Being present on the Norwegian scene for more than 20 years now, and with Reefy Seadragon being their first release in several years, Dog Age make their come back an international one, becoming a part of the esteemed Rainbow Quartz roster of bands.
Rarely letting themselves out of the two year time gap between ’66 and ’67, they still manage to create quite a kaleidoscopic soundascape, while recycling the legacy of mostly The Beatles and Syd Barrett, in a kind of a moody and quite original way, with the closest contemporary references being their native soul mates, Dipsomaniacs (not to be confused with the American band of the same name!), with their 12-strings here being replaced by sitars, and to a bit lesser extent, the American pair of Cotton Mather and The Rooks.
The more than occasional presence of sitars, as well as an Eastern-tinged melody or two, might bring to mind George Harrison as a kind of a guiding-star, though it’s more Lennon at his most dreamy psychedelicately melodic, that you will hear from songs such as The American Line, What You Were On, God Lives Under The River or Get Out, He Sun Is Shining.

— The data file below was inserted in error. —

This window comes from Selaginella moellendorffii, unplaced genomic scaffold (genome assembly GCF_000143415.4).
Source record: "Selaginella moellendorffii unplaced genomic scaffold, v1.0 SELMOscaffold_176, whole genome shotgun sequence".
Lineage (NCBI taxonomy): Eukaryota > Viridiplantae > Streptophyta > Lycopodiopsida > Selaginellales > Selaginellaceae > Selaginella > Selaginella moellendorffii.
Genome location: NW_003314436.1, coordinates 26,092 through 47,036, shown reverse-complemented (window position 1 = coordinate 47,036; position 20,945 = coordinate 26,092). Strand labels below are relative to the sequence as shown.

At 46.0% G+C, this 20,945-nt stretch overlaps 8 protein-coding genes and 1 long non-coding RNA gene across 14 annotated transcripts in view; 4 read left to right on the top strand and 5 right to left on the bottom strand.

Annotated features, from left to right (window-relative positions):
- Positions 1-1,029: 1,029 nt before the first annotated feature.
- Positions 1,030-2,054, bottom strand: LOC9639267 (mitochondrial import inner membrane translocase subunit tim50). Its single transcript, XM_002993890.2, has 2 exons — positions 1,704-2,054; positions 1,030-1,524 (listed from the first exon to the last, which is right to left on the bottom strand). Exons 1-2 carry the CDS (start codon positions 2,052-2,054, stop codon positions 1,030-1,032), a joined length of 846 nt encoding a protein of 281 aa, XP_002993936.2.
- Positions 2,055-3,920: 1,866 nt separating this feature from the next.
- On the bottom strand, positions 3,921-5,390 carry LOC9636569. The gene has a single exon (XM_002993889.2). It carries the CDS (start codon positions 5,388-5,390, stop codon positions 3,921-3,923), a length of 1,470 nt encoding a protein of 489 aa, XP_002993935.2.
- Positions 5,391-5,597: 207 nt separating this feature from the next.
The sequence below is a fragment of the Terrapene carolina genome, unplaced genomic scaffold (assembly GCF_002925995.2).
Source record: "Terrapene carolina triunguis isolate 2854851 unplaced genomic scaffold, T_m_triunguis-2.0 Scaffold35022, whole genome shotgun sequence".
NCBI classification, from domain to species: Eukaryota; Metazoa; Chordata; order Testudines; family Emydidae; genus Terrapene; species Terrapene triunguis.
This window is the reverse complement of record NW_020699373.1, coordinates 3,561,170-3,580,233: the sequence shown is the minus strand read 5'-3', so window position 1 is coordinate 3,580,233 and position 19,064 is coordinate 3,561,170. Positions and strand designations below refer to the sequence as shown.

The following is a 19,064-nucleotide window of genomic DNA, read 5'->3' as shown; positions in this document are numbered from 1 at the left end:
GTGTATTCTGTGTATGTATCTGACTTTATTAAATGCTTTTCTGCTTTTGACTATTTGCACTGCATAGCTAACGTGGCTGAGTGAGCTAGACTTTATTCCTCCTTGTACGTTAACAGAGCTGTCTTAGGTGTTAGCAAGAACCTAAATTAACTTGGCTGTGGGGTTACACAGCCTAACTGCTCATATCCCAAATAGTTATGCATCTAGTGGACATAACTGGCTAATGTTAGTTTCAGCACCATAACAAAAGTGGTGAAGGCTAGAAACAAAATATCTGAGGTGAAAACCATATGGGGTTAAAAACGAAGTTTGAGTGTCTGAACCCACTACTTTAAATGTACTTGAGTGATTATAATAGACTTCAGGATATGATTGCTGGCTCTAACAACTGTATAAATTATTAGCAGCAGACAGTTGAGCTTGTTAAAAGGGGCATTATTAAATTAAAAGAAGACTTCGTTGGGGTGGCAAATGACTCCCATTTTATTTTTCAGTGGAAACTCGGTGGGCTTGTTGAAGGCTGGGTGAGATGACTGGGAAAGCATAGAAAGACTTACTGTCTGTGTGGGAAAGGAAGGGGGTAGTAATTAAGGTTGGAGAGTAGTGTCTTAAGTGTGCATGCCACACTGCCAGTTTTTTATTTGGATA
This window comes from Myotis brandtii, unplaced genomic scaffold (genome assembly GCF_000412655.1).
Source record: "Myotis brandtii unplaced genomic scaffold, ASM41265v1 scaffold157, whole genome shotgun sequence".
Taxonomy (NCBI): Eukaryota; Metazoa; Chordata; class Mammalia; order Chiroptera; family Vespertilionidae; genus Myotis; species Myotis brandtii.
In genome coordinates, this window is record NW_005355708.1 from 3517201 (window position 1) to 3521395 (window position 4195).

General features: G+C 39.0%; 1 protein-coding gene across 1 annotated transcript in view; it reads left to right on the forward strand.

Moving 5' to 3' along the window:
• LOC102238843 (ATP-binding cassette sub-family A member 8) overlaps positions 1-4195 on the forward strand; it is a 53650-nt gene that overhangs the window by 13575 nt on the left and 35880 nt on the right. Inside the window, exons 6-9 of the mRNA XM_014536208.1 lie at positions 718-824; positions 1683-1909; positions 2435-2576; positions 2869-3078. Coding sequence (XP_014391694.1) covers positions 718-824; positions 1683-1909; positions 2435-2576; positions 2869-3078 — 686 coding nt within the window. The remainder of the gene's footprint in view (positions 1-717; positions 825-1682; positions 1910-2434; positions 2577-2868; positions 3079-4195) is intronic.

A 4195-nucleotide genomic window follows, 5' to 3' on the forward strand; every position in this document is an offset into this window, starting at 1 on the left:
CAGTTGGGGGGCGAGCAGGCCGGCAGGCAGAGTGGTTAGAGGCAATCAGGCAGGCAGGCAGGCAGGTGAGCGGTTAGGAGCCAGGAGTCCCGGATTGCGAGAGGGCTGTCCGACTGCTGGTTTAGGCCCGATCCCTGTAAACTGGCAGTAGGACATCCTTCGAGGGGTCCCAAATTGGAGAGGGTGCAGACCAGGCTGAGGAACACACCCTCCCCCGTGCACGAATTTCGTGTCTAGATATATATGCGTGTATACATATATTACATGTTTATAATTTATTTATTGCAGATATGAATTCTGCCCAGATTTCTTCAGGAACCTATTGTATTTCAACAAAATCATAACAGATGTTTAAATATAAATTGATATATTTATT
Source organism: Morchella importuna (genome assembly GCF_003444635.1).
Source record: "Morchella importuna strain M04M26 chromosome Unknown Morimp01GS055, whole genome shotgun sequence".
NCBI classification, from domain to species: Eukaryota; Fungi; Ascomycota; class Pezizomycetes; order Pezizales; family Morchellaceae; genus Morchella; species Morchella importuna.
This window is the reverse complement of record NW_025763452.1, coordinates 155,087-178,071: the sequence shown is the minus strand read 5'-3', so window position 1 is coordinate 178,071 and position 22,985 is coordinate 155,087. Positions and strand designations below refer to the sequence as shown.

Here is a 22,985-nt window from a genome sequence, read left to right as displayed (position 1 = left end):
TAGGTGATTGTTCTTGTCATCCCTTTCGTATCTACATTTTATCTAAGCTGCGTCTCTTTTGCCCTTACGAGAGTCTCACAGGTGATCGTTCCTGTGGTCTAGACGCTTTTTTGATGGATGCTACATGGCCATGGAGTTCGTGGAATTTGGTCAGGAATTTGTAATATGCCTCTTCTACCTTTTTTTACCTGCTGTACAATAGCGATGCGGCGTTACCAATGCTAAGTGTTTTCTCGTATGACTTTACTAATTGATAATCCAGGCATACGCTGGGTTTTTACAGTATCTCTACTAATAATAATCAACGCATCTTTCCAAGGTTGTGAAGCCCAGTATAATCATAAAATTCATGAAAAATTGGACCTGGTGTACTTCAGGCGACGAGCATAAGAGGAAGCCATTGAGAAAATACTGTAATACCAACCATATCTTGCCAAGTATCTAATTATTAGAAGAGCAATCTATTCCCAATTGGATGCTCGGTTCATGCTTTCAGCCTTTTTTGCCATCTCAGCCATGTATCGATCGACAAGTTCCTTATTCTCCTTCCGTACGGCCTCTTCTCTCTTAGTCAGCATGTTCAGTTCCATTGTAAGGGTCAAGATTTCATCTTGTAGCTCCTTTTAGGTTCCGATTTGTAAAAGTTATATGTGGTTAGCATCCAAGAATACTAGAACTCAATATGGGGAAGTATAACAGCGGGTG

When they do get somewhat quirkier, it’s the Syd-era Floyd that instantly comes to mind (Bongsong, When I Was A Young Boy), and there’s also a pair of examples (Spanish Peasants, Tea, And A Wife) suggesting what Syd might’ve sounded like had he been able to pay just a bit more attention during his solo albums.
While the most conventionally pop they get is with Jesse Brown and Mystical George, with enough of the slightlydelic flavour not to make them out of place, which doesn’t happen to be the case with the slightly jazzy instrumental The Puppeteer, with it’s too synthetic background.
All the above considered, Dog Age provide us with quite an enjoyable trip through the psychedelic haze of late sixties pop, in a more genuine British way than most of the actual Brits would’ve been able to do.
[Released by Rainbow Quartz 2006]